Małgorzata Cieślak-Belgy, Chief Investment Officer at MNK Partners talked to Property Forum about the current attractiveness of Polish the property market among investors and the growing popularity of ESG-compliant buildings.
What is the current position of the Polish real estate market on the international investment map? Could the war in Ukraine chill interest in our domestic assets in the long term?
The war in Ukraine has impacted much more than only the Polish real estate market. In the first weeks of the war, most of the property investment transactions on the Polish market were put on hold. Many investors, mostly from America or Asia, decided to pause their investment processes in Poland due to uncertainty. On one hand, it is understandable, as Ukraine is Poland’s neighbour. On the other, however, Poland is a NATO and EU member, which puts Poland in a much safer position, as Russia's attack on Poland would trigger article no. 5 of the North Atlantic Treaty. We can see that many investors have already returned to the market, and they proceed with the transactions that were put on hold in the first weeks of the war. The investors' sentiment, however, has not yet returned to the pre-war level.
Poland offers good investment opportunities. Yields are more attractive than in Western European markets and we have a strong letting market in all sectors. In the long run, assuming Ukraine's accession to EU, Poland’s location is very favourable, too.
And what about the effects of the pandemic? In your opinion, has our market already recovered from the effects of the Covid-related restrictions? Can this be said of all its sectors?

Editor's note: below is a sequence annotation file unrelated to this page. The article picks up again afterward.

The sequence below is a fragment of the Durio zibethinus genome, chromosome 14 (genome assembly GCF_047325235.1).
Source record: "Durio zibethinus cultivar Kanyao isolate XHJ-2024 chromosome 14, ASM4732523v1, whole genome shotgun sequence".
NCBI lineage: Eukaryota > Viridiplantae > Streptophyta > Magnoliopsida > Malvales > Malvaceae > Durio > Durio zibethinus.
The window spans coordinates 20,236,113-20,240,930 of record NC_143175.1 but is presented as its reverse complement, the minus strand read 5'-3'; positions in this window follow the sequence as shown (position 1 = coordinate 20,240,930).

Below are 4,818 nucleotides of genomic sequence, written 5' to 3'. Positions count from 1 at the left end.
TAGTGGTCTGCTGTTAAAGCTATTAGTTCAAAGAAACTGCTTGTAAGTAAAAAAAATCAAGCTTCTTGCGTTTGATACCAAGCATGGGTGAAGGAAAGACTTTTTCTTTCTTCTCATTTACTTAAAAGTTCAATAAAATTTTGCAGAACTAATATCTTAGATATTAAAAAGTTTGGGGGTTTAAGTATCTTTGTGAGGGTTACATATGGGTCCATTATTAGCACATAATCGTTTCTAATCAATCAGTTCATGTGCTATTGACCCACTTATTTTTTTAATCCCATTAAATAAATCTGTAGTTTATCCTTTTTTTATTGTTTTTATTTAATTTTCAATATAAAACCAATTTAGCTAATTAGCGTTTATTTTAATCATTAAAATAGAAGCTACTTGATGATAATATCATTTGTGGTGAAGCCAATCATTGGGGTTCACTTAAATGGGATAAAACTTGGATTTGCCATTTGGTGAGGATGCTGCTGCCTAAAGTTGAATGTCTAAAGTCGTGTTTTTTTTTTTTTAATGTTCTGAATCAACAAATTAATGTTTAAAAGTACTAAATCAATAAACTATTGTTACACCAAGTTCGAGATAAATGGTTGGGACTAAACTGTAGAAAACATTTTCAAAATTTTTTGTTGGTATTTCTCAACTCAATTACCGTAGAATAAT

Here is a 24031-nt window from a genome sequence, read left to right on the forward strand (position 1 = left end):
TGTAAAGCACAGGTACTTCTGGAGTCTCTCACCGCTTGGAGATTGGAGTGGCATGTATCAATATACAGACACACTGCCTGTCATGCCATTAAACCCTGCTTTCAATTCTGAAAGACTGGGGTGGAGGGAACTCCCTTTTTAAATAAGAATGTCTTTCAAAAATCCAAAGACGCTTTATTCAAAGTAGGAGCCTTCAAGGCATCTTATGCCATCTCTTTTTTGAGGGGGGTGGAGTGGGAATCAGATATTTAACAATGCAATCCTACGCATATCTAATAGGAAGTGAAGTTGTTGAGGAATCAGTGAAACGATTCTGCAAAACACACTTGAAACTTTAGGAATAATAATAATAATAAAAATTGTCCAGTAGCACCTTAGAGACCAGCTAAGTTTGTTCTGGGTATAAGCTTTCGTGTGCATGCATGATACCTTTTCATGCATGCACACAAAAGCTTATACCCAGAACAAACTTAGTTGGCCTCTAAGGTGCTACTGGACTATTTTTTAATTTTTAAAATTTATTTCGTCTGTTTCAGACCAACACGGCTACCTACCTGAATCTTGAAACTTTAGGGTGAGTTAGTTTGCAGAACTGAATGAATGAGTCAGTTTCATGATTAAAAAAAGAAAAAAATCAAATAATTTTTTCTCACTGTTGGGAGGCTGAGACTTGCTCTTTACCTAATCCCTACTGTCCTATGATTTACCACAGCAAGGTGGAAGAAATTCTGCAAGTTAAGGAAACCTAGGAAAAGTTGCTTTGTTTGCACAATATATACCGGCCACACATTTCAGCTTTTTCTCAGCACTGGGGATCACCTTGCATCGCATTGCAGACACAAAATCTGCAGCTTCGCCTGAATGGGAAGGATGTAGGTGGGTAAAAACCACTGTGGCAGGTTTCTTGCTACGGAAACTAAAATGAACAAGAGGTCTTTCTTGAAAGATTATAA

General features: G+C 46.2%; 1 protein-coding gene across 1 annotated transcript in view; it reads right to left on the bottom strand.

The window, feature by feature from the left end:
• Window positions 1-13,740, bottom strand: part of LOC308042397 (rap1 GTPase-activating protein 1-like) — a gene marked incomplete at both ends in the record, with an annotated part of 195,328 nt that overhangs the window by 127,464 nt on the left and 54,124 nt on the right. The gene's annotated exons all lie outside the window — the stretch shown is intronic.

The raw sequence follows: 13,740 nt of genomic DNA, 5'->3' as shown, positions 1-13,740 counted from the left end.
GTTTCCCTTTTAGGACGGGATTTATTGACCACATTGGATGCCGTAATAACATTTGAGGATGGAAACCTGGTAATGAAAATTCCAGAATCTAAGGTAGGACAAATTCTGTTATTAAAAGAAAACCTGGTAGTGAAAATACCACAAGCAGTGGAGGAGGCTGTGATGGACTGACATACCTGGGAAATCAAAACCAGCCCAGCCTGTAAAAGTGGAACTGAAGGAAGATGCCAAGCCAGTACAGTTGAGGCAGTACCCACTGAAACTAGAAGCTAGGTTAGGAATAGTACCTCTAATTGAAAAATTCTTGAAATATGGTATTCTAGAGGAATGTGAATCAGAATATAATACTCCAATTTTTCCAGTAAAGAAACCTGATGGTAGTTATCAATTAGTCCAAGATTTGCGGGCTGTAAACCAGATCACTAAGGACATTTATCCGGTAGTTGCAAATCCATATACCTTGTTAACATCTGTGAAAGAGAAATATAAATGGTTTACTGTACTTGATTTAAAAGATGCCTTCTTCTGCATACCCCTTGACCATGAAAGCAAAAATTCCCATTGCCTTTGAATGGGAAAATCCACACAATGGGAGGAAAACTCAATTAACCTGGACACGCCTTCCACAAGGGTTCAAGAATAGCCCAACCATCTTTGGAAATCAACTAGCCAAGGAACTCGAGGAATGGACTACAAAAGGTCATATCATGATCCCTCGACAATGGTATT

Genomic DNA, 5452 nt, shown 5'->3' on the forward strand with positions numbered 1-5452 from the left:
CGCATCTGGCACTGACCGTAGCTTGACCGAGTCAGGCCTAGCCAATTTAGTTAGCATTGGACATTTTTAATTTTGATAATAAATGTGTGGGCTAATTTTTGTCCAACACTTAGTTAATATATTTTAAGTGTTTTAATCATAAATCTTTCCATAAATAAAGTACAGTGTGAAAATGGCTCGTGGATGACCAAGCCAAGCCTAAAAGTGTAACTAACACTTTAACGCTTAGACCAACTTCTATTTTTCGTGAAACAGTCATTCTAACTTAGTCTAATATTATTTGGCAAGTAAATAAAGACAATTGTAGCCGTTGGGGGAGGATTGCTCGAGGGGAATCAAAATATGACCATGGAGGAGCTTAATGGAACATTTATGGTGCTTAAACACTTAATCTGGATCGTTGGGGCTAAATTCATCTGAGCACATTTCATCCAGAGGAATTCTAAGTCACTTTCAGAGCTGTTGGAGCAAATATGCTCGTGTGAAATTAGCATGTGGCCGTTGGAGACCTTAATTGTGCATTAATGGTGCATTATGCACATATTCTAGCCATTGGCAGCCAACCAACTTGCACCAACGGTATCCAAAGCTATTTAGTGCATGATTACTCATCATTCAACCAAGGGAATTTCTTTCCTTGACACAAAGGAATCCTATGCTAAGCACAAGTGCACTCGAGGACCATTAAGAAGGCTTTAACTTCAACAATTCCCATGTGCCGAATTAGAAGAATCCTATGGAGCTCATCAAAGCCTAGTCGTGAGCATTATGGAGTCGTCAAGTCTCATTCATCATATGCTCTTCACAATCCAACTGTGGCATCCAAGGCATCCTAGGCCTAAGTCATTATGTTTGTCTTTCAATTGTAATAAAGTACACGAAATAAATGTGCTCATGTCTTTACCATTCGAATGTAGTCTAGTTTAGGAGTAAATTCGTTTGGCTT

I think the market has recovered from the effects of the Covid-related restrictions. The retail sector has witnessed growth in sales compared to 2021 figures. There is approximately 250,000 sqm of retail space being developed, mostly retail parks. This type of retail asset has proven to be resistant to the effects of the pandemic and the restrictions associated with it. Retail parks, previously treated somewhat neglectfully by most investors, have been gaining more interest and, consequently, their prices are rising. One of the downsides of this asset class is the rental rates sometimes specified in PLN. This unfortunately reduces the attractiveness of the project for euro investors, including us, due to the exchange rate risk and the need to finance a project in zloty (which, in many cases, makes it unprofitable as the base rates of NBP continue to rise).
The office sector has experienced very good results in the last quarter: increasing rents and falling vacancy rates. After the initial turmoil caused by the Covid-19 pandemic and the introduction of remote working, it is clear now that fears of a big drop in demand have not materialized. Of course, we are seeing some trends of change in the way we work, and in the requirements of tenants, but these were present before and the pandemic has only accelerated these changes. Now, with the increasing construction and fit-out costs caused by the inflation and uncertainty arising from the war in Ukraine, the upward pressure on both headline and effective rents is becoming even more evident.
The warehouse sector was the one that gained during the pandemic, due to the increasing scale of e-commerce. As Ukraine is one of the most important steel producers and exporters, the war caused disruption of the steel supply cycle, which impacted the construction industry across Europe. If you add gas supply disruption, rising energy costs and the increasing inflation hitting all countries across the globe, you can expect a slowdown in construction, and this already is happening, not only in Poland. There is already very low availability of space in the warehouse sector and one can expect that this will not change soon. Lower supply should lead to further rental growth.